You're comparing apples with oranges according to your description. A strict comparison could be packer toward dockerfile, and/or terraform toward kubernetes yaml for example.
Main difference between your docker pipeline and your packer/terraform one is the architecture behind them.
What is putting the burden here is that your AWS infrastructure doesn't take advantage of auto-scaling groups rolling updates, or your 'stage-gates' in go does disrupt them.
You're not comparing docker with terraform, you're comparing rancher with your AWS infrastructure choices. If you don't use the equivalent bricks of rancher load balancing and deployment groups (kubernetes wording here) which are Elastic Load Balancers and Auto Scaling Groups in AWS you can't compare them.
That's saying a car and an bicycle does the same thing (transportation) with a better result for the car, put a motor on the bicycle and you'll have a far different appreciation and something less biased.
Your observation is pointing out that your usage of AWS facilities is sub optimal, terraform (or whatever provisionning system) can't help you more than running things, if your architecture is not made (in the terraform file) to allow rolling updates from this facility, no automatic system will fix it for you as you'll have to code it again (test instances status, etc.).
Of course rancher pre-bake most of those, making them invisible to you. This also mean you are enforced in rancher methodology (well, swarm, kubernetes or messos architecture to be exact).
That's the main difference, on one side you have an infrastructure already ready to serve with rancher and you can't run outside it, and on the other side you have to think your architecture before hand. If you were to run docker containers on a bare docker host (without any orchestrator on top) you'll end up with the same architecture design to think before hand and the same caveats you're seeing on AWS.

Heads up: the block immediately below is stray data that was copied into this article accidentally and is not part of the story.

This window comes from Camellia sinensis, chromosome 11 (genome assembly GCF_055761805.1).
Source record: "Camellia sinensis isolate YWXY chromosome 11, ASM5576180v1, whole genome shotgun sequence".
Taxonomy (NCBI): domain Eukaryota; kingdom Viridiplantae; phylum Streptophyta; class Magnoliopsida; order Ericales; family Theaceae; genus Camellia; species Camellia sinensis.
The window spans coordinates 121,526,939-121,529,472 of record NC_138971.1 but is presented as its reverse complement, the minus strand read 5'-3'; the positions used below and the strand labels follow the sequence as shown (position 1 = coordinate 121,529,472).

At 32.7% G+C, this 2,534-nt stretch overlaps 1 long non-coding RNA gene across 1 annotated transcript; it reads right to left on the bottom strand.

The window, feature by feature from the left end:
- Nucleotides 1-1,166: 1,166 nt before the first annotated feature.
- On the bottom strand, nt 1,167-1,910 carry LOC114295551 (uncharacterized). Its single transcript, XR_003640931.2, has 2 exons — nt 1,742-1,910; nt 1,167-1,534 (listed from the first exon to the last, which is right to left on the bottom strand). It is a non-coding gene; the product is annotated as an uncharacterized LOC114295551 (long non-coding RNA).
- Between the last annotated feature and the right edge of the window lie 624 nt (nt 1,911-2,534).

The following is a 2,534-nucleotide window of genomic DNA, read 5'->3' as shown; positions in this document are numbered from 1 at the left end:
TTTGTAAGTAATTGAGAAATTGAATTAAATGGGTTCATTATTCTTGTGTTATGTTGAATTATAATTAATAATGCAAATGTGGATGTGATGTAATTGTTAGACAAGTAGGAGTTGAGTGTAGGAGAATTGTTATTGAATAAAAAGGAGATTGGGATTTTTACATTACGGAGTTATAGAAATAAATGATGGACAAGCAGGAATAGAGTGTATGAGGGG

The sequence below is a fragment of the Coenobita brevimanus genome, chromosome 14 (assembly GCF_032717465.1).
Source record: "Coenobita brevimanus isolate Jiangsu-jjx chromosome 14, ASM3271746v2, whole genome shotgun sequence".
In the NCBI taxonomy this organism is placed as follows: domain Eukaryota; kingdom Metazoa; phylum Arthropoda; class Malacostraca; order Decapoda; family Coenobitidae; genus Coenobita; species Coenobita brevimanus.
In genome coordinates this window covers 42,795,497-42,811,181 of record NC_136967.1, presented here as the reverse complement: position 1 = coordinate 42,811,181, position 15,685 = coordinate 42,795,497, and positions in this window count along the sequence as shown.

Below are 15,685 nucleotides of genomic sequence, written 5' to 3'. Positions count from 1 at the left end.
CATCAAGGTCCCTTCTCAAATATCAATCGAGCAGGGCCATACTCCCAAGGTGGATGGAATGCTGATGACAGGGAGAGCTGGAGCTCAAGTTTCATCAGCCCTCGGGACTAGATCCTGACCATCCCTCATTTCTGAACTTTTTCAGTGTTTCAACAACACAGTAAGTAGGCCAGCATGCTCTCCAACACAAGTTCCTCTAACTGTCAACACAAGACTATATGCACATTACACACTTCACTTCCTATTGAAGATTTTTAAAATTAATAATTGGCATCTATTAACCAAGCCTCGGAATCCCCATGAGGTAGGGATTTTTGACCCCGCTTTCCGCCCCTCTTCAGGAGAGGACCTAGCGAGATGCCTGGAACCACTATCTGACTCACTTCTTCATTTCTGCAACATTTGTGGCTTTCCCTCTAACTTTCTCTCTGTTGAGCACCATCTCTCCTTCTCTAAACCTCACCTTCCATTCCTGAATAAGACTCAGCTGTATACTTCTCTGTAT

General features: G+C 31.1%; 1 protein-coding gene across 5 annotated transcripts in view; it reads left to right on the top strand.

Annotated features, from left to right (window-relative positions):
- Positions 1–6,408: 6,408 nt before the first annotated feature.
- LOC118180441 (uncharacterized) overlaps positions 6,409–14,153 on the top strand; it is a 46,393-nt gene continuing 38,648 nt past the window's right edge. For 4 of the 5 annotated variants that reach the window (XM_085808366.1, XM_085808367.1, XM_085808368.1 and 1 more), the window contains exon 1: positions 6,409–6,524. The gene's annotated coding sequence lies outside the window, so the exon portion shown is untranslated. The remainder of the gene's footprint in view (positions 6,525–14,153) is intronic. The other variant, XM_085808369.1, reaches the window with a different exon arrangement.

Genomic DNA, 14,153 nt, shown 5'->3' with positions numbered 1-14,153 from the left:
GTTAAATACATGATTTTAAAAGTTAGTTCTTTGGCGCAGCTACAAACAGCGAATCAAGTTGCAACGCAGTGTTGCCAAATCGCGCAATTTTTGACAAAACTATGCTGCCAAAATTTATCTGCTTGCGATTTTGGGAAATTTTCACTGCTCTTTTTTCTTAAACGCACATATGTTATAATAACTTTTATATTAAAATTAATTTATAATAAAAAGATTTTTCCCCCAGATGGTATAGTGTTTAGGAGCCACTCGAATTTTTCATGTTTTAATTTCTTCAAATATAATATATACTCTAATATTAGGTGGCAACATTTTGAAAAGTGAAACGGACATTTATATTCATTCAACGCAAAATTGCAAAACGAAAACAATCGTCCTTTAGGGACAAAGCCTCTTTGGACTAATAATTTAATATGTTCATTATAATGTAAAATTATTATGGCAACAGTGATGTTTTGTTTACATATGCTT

AWS is not strict on how you use it, it's an infrastructure as a service with no opinion on how you use it, whereas rancher enforce a bunch of services around your own container to save you the design time as long as you accept the constraint within it.
Hope this help seeing the problem from an upper level and as such I think the answer to your questions is that you were missing a pattern ;)
For the records: we're doing deployments on AWS with cloudformation (native version of terraform, with its own caveats) from a push on a gitlab server and it works nicely, the work to get proper cloudformation templates and the script to run it was non negligible. This to say the tools are not the problem, it's all a design choice at a point, same results can be achieved, arncher comes with its own caveats and design choices to make when you integrate it into an existing infrastructure.